The yellowfin tuna is among the larger tuna species, reaching weights of over 400 pounds (180 kg), but is significantly smaller than the Atlantic and Pacific bluefin tunas, which can reach over 1,000 pounds (450 kg), and slightly smaller than the bigeye tuna and the southern bluefin tuna.
The second dorsal fin and the anal fin, as well as the finlets between those fins and the tail, are bright yellow, giving this fish its common name. The second dorsal and anal fins can be very long in mature specimens, reaching almost as far back as the tail and giving the appearance of sickles or scimitars. The pectoral fins are also longer than the related bluefin tuna, but not as long as those of the albacore. The main body is very dark metallic blue, changing to silver on the belly, which has about 20 vertical lines.
Reported sizes in the literature have ranged as high as 239 centimeters (94 in) in length and 200 kilograms (440 lb) in weight. The International Game Fish Association (IGFA) record for this species stands at 388 pounds (176 kg)for a fish caught in 1977 near San Benedicto Island in the Pacific waters of Mexico. In 2010 a 405 pounds (184 kg) yellowfin was caught off the tip of Mexico's Baja peninsula, 86-inch (2,200 mm) long with a girth of 61 inches (1,500 mm). The catch is still pending verification by the IGFA.. In 2012, a fisherman in Baja, California caught a 427 pound yellowfin. If the catch is confirmed by the IGFA, the fisherman will receive a prize of $1 million.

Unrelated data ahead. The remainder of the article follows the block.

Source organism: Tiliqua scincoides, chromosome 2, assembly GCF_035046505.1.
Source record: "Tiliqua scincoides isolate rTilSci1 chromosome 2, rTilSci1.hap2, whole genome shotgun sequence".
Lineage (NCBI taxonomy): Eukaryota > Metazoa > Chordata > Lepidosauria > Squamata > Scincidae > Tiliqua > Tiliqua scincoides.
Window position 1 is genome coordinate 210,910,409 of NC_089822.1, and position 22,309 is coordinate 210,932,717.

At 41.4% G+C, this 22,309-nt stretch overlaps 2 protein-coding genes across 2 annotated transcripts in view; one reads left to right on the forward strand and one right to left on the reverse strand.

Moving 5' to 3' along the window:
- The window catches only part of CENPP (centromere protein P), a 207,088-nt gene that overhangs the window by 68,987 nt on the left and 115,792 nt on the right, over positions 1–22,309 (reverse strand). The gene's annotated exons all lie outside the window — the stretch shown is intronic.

INSHORE: The Sierra fishing has been really good lately. Lots of Sierra are being caught from Grey Rock to San Cristobel. Hootchies were producing fish in numbers and most of the fish were from 4 to 12 pounds. Some of the local guys were catching Grouper in the rocks in about 40 to 60 feet of water using cut bait and just drifting a bit. The same technique for Red snapper was productive also. Some Amberjack and Roosterfish also reported but not in big numbers.
WAHOO: This week hasn’t been like last week with last week being really productive for Wahoo and this week being much slower. Probably due to the cold water Wahoo like the warmer water.
Wahoo (Acanthocybium solandri) is a scombrid fish found worldwide in tropical and subtropical seas. It is best known to sports fishermen, as its speed and high-quality flesh make it a prize game fish. In Hawaii, the wahoo is known as ono. Many Hispanic areas of the Caribbean and Central America refer to this fish as peto.
The body is elongated and covered with small, scarcely visible scales; the back is an iridescent blue, while the sides are silvery, with a pattern of irregular vertical blue bars and have razor sharp teeth. These colors fade rapidly at death. The mouth is large, and both the upper and lower jaws have a somewhat sharper appearance than those of king or Spanish mackerel. Specimens have been recorded at up to 2.5 metres (8 ft 2 in) in length, and weighing up to 83 kilograms (180 lb). Growth can be rapid. One specimen tagged at 5 kilograms (11 lb) grew to 15 kg (33 lb) in one year. Wahoo can swim up to 60 mph (97 km/h). They are some of the fastest fish in the sea.